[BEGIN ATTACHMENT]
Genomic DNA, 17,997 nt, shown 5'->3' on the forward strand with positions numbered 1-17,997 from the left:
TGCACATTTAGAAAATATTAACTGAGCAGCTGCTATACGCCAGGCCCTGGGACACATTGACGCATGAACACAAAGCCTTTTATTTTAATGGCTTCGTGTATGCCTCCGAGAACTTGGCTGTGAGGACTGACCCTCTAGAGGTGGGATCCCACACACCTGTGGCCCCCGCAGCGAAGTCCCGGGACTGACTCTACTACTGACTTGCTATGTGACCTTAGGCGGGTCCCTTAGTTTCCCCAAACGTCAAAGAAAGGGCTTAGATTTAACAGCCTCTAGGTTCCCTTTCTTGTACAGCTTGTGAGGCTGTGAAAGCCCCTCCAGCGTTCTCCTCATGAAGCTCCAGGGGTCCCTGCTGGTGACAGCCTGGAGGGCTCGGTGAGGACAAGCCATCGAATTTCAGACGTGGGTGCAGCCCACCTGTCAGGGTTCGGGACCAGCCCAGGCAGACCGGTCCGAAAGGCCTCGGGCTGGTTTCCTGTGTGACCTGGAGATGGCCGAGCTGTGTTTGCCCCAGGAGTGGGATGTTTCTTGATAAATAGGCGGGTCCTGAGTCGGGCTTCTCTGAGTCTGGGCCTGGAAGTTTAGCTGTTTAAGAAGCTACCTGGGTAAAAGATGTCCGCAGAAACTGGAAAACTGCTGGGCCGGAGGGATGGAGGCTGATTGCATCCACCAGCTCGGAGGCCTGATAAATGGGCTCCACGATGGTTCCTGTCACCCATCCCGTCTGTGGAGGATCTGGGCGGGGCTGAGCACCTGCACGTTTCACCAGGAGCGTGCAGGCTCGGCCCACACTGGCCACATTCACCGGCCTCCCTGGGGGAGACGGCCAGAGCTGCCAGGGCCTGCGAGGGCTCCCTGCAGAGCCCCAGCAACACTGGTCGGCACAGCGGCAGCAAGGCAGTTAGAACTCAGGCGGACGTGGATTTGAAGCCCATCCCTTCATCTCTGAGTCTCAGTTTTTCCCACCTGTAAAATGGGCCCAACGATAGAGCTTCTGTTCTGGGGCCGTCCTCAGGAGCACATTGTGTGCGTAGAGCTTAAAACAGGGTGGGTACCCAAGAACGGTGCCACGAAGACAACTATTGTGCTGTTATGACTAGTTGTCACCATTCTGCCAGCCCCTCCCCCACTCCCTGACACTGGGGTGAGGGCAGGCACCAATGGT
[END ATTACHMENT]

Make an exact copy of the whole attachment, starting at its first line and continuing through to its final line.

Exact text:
Genomic DNA, 17,997 nt, shown 5'->3' on the forward strand with positions numbered 1-17,997 from the left:
TGCACATTTAGAAAATATTAACTGAGCAGCTGCTATACGCCAGGCCCTGGGACACATTGACGCATGAACACAAAGCCTTTTATTTTAATGGCTTCGTGTATGCCTCCGAGAACTTGGCTGTGAGGACTGACCCTCTAGAGGTGGGATCCCACACACCTGTGGCCCCCGCAGCGAAGTCCCGGGACTGACTCTACTACTGACTTGCTATGTGACCTTAGGCGGGTCCCTTAGTTTCCCCAAACGTCAAAGAAAGGGCTTAGATTTAACAGCCTCTAGGTTCCCTTTCTTGTACAGCTTGTGAGGCTGTGAAAGCCCCTCCAGCGTTCTCCTCATGAAGCTCCAGGGGTCCCTGCTGGTGACAGCCTGGAGGGCTCGGTGAGGACAAGCCATCGAATTTCAGACGTGGGTGCAGCCCACCTGTCAGGGTTCGGGACCAGCCCAGGCAGACCGGTCCGAAAGGCCTCGGGCTGGTTTCCTGTGTGACCTGGAGATGGCCGAGCTGTGTTTGCCCCAGGAGTGGGATGTTTCTTGATAAATAGGCGGGTCCTGAGTCGGGCTTCTCTGAGTCTGGGCCTGGAAGTTTAGCTGTTTAAGAAGCTACCTGGGTAAAAGATGTCCGCAGAAACTGGAAAACTGCTGGGCCGGAGGGATGGAGGCTGATTGCATCCACCAGCTCGGAGGCCTGATAAATGGGCTCCACGATGGTTCCTGTCACCCATCCCGTCTGTGGAGGATCTGGGCGGGGCTGAGCACCTGCACGTTTCACCAGGAGCGTGCAGGCTCGGCCCACACTGGCCACATTCACCGGCCTCCCTGGGGGAGACGGCCAGAGCTGCCAGGGCCTGCGAGGGCTCCCTGCAGAGCCCCAGCAACACTGGTCGGCACAGCGGCAGCAAGGCAGTTAGAACTCAGGCGGACGTGGATTTGAAGCCCATCCCTTCATCTCTGAGTCTCAGTTTTTCCCACCTGTAAAATGGGCCCAACGATAGAGCTTCTGTTCTGGGGCCGTCCTCAGGAGCACATTGTGTGCGTAGAGCTTAAAACAGGGTGGGTACCCAAGAACGGTGCCACGAAGACAACTATTGTGCTGTTATGACTAGTTGTCACCATTCTGCCAGCCCCTCCCCCACTCCCTGACACTGGGGTGAGGGCAGGCACCAATGGT